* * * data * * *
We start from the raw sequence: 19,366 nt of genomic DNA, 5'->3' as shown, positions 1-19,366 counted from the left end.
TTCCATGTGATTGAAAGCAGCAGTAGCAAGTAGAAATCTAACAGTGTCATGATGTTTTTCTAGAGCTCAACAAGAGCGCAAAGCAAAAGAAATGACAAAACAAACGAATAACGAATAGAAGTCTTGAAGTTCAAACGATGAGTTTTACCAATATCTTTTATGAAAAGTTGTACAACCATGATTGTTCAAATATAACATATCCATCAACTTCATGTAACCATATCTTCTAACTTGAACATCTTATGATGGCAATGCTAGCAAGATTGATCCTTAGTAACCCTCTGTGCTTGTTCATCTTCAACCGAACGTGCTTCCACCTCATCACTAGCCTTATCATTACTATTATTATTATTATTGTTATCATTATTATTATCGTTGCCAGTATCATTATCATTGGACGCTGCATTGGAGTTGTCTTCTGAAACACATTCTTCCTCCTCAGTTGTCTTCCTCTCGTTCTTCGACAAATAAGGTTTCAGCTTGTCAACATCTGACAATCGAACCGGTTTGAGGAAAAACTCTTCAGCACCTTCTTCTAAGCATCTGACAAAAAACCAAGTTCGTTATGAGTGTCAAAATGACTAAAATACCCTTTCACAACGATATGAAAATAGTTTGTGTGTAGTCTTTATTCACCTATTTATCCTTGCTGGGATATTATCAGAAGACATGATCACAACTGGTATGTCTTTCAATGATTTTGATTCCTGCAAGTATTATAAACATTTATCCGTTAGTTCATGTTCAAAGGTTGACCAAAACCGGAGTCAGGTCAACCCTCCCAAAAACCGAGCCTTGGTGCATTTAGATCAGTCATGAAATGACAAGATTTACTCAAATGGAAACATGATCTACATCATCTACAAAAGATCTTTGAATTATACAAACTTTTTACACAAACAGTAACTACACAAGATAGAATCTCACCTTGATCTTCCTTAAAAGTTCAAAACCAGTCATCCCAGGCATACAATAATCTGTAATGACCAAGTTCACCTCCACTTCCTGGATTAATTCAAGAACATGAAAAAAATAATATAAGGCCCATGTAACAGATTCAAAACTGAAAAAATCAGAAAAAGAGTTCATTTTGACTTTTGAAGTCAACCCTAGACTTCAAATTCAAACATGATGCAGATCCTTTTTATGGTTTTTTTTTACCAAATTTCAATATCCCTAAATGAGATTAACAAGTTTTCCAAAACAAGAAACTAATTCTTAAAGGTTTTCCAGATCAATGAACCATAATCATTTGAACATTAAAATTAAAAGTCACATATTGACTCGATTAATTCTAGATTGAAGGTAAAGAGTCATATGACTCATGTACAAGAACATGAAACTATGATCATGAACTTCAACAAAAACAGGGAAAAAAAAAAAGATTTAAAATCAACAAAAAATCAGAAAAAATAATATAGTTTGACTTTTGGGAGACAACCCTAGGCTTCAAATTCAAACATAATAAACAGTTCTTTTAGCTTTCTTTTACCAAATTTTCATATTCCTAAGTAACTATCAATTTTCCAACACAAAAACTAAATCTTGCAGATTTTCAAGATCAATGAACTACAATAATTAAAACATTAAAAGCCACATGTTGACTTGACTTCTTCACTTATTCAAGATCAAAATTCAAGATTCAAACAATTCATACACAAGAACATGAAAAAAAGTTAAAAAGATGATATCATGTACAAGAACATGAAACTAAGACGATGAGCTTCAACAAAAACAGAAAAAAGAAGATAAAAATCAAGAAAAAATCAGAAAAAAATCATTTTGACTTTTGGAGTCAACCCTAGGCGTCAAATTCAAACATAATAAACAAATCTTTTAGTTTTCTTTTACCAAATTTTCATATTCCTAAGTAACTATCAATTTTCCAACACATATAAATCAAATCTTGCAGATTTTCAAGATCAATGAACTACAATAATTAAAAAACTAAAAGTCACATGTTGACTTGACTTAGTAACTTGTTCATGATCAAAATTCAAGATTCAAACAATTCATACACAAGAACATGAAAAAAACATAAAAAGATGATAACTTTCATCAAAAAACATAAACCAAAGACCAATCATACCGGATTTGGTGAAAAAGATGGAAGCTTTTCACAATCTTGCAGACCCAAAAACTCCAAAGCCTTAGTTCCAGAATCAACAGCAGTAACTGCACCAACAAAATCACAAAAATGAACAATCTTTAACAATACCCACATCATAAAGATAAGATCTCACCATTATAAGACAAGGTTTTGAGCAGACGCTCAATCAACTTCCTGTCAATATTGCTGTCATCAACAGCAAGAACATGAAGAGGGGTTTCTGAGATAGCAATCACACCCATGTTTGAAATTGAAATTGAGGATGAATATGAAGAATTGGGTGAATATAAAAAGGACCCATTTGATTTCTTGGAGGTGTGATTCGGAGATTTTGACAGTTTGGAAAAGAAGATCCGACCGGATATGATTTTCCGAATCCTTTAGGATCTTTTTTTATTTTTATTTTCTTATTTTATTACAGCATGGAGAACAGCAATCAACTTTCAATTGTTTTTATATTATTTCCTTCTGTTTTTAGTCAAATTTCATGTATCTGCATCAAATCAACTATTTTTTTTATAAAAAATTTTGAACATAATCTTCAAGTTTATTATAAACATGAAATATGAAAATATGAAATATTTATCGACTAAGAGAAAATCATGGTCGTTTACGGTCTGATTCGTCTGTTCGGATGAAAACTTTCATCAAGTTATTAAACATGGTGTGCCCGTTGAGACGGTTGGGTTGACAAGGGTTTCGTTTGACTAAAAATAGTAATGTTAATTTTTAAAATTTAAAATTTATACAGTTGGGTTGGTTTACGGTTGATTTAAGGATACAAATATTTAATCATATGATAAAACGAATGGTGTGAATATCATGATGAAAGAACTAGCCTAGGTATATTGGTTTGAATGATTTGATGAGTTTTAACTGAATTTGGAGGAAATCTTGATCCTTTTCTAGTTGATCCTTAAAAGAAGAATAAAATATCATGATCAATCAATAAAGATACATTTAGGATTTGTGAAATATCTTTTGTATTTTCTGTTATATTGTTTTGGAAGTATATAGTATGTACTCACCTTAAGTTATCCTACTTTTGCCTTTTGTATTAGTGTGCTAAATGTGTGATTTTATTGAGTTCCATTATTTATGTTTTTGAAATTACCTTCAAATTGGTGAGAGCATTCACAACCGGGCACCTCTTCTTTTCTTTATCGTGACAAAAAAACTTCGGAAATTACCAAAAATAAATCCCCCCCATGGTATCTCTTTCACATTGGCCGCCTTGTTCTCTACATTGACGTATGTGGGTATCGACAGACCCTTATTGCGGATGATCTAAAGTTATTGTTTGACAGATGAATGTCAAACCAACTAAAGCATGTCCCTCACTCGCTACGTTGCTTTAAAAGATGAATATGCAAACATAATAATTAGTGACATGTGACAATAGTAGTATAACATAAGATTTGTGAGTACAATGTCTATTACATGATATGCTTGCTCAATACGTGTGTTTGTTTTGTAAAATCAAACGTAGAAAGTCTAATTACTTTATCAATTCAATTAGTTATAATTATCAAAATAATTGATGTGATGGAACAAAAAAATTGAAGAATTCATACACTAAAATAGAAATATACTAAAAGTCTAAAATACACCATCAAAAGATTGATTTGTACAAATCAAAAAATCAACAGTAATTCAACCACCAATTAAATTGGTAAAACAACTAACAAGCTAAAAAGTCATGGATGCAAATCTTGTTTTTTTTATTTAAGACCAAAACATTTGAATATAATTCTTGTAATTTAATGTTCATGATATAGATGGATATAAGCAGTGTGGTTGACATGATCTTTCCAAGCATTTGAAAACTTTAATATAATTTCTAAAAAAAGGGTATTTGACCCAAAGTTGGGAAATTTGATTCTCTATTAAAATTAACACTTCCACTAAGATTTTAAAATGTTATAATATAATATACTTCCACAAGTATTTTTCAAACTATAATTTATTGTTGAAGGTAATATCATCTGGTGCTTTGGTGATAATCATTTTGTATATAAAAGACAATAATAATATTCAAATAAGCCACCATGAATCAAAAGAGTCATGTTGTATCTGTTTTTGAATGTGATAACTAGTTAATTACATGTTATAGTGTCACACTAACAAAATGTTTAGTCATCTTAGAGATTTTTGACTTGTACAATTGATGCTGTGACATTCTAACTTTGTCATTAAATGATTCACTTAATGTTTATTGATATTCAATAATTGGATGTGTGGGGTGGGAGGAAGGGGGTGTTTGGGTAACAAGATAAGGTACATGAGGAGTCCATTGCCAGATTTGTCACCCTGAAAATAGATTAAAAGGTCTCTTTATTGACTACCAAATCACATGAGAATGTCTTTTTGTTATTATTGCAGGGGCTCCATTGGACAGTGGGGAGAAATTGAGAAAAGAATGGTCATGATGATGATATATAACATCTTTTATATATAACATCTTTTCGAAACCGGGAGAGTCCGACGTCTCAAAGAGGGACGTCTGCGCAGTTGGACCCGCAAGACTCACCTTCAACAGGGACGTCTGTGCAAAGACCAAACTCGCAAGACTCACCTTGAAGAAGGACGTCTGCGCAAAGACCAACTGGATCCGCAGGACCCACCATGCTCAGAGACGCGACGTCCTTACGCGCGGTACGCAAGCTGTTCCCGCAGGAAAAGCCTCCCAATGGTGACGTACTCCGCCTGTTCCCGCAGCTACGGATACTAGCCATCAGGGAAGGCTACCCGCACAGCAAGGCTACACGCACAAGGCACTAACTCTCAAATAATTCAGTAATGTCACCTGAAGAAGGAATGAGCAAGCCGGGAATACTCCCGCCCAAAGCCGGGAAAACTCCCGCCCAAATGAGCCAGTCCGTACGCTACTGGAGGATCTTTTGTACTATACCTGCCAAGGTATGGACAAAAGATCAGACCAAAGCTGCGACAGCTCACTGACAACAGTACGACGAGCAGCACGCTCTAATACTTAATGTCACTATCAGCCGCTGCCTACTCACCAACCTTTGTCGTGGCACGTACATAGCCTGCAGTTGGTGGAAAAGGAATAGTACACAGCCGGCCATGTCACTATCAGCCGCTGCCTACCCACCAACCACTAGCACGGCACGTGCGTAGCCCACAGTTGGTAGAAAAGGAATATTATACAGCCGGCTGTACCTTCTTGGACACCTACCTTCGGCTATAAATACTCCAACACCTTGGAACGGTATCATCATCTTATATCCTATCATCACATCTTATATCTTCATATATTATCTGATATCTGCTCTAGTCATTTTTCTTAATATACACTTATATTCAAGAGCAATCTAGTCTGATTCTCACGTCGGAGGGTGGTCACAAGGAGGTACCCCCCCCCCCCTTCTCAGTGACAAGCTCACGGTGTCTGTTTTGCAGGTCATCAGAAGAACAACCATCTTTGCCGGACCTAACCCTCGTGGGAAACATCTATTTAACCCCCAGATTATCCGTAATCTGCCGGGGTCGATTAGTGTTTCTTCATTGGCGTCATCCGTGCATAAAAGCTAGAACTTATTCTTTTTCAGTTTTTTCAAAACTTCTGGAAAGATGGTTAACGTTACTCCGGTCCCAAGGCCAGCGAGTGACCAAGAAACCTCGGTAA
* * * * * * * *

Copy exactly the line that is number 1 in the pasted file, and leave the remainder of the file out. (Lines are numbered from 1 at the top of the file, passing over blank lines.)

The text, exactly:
We start from the raw sequence: 19,366 nt of genomic DNA, 5'->3' as shown, positions 1-19,366 counted from the left end.